The Romanian Revolution for Dum-Dums (Part IV) by Richard Andrew Hall
Posted by romanianrevolutionofdecember1989 on October 17, 2010
Si totusi…se stie [And nevertheless…it is known]
It took over three years into my research on the Revolution—and physically being in the Library of the Romanian Academy—before I came to the realization: oh yeah, that’s a good idea, yeah, I should systematically compare what the former Securitate have to say about December 1989 and compare it with what others are saying. It took a maddening additional half year before I came to the conclusion: oh yeah, and how about what the Army has to say? It may seem ridiculous—and it is in some ways indefensible from the perspective of performing historical research—but you have to understand how Romanian émigrés dominated early investigations of the Revolution, and how they divided the post-communist Romania media into the pro-regime (untrustworthy) press and the opposition (trustworthy) press, and the influence this “research frame” and methodology had at the time upon younger researchers such as myself.
A more systematic mind probably would have come to these revelations long before I did. Instead, it took the accidental, simultaneous ordering of issues from 1990 and 1991 of the vigorous anti-Iliescu regime university publication NU (Cluj), the similarly oppositional Zig-Zag (Bucharest), and the former Securitate mouthpiece Europa to discover this. There I found Radu Nicolae making his way among diametrically opposed publications, saying the same things about December 1989. And it mattered: the source for example of Radu Portocala’s claim that there were “no terrorists” in December 1989 was Radu Nicolae. But more important still, was the discovery of Angela Bacescu revising the Defense Ministry incident, exonerating the USLA, and claiming there were no Securitate terrorists in Sibiu (only victims) in Zig-Zag…only to show up months later in Romania Mare and Europa months later writing the same stuff, and in the case of the Sibiu article republishing it verbatim. Nor was Bacescu alone among the former Securitate at Zig-Zag: she was for example joined by Gheorghe Ionescu Olbojan, the first to pen revisionist articles about the Army’s DIA unit.
But without a broader comparative framework and approach to the Romanian media, all of this eluded the highly partisan Romanian émigré writers on the events. Nestor Ratesh alone among this group did seem puzzled and bothered by the similarity of Romania Libera Petre Mihai Bacanu’s conclusions on the V-th Directorate and those of Bacescu (he only alluded to her dubious reputation, however, and did not name her.) But Bacanu was fallible: memorably, but also upstandingly, in December 1993, he admitted based on what he claimed were new revelations, that his previous three and a half years of exonerating the USLA had been in vain since they were erroneous: they had after all played a significant role in the repression and killing of demonstrators on the night of 21-22 December 1989 in University Square. That alone should have precipitated a rethinking about assumptions and approaches to investigating the December 1989 events and particularly the role of the Securitate and the USLA, but it did not, and has not to this day…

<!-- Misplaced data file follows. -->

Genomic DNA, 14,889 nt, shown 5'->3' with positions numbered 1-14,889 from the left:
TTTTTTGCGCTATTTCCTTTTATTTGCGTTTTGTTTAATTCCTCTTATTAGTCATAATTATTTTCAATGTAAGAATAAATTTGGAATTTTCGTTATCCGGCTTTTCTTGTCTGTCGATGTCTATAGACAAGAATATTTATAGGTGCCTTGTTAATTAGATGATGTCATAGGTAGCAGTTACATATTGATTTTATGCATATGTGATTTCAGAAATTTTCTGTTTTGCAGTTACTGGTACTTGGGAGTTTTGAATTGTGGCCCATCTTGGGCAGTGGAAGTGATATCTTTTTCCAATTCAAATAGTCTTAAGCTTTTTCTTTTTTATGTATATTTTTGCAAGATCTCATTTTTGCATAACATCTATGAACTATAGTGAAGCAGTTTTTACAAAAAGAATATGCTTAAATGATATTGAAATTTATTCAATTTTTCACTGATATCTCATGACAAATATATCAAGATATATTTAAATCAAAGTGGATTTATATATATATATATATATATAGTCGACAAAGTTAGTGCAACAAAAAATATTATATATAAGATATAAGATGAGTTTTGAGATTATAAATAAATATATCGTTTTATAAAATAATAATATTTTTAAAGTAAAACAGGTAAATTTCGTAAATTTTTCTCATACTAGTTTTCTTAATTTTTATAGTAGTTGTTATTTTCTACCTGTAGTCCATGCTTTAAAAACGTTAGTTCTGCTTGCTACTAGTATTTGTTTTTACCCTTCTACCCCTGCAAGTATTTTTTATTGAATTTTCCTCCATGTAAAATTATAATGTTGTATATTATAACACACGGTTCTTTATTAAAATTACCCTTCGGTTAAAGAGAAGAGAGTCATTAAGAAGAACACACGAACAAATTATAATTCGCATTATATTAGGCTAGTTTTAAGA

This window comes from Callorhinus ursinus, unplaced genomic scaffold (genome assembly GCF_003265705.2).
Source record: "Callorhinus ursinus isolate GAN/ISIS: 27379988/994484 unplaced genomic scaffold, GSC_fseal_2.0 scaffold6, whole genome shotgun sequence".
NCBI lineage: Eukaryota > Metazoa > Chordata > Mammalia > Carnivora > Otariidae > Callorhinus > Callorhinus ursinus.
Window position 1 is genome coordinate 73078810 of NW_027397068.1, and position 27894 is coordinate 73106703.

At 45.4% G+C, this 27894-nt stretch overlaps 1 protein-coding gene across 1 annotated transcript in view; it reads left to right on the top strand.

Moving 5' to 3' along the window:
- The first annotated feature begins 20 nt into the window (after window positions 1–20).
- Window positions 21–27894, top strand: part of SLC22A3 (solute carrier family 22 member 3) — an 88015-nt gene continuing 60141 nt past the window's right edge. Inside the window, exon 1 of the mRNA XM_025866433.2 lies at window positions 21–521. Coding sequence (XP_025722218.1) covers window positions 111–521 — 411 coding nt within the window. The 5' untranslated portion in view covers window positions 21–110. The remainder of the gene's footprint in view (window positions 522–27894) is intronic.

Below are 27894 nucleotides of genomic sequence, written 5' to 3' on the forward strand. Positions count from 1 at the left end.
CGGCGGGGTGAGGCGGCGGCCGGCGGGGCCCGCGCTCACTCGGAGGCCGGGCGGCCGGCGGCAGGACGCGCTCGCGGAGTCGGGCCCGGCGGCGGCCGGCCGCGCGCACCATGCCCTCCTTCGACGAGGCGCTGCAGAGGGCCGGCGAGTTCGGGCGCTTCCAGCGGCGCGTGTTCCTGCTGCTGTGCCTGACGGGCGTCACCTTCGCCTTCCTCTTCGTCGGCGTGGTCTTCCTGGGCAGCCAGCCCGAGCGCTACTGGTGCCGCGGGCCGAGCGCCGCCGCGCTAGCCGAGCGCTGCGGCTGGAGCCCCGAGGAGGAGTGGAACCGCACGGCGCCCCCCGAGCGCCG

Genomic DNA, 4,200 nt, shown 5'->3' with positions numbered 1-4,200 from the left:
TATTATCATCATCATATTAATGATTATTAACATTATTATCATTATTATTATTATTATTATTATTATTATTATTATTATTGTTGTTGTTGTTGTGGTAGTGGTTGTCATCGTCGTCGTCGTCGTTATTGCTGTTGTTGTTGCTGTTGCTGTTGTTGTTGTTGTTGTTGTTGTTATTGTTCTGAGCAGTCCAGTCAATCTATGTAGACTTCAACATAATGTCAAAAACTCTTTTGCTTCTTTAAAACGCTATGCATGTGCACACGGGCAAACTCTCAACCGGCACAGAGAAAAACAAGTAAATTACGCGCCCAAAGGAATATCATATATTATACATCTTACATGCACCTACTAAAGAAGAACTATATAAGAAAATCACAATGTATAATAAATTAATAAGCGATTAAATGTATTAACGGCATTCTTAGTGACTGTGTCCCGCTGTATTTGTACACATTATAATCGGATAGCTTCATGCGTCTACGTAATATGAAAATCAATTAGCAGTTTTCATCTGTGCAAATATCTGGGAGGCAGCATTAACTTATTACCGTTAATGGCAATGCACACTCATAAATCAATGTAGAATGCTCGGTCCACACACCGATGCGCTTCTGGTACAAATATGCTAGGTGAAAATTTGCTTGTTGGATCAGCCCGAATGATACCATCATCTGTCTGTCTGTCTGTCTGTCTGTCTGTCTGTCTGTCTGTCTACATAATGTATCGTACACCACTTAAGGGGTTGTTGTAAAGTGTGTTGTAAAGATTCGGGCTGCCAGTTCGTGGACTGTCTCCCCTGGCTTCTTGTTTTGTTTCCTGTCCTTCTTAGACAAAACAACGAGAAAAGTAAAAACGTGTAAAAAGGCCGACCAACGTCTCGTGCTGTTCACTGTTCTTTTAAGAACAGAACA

Romanians and Romanianists like to indulge in the reassuring myth that the “schools” of research on the Revolution were separate from the beginning—that the defining feature was the political orientation of the author and whether he or she viewed the events of December 1989 as a revolution or coup d’etat. To the extent they are willing to admit that discussions of the “terrorists” cross-pollinated and became intertwined across the borders of the political spectrum, they assume that this must have happened later, after views had become consolidated. But such a view is simply ahistorical and wishful-thinking. It is simply impossible to defend honestly when you have Angela Bacescu who “showed up with lots of documents and didn’t need any money” and wrote her revisionist tracts in the oppositional Zig-Zag, when she and Olbojan were the first ones to voice theses that later became staples of the anti-Iliescu opposition—long after they had left its press.
It is indicative that Romanians still have yet to confront this methodological flaw that one of the few studies in the country to read Securitate and Army sources in addition to journalist and participant accounts, still failed to address the key similarities across the political spectrum regarding the existence and identity of the “terrorists.” Smaranda Vultur wrote in a review of Ruxandra Cesereanu’s (otherwise, groundbreaking in comparison to what had appeared before it in Romanian in book form) Decembrie ’89. Deconstructia unei revolutii (Iasi: Polirom 2004):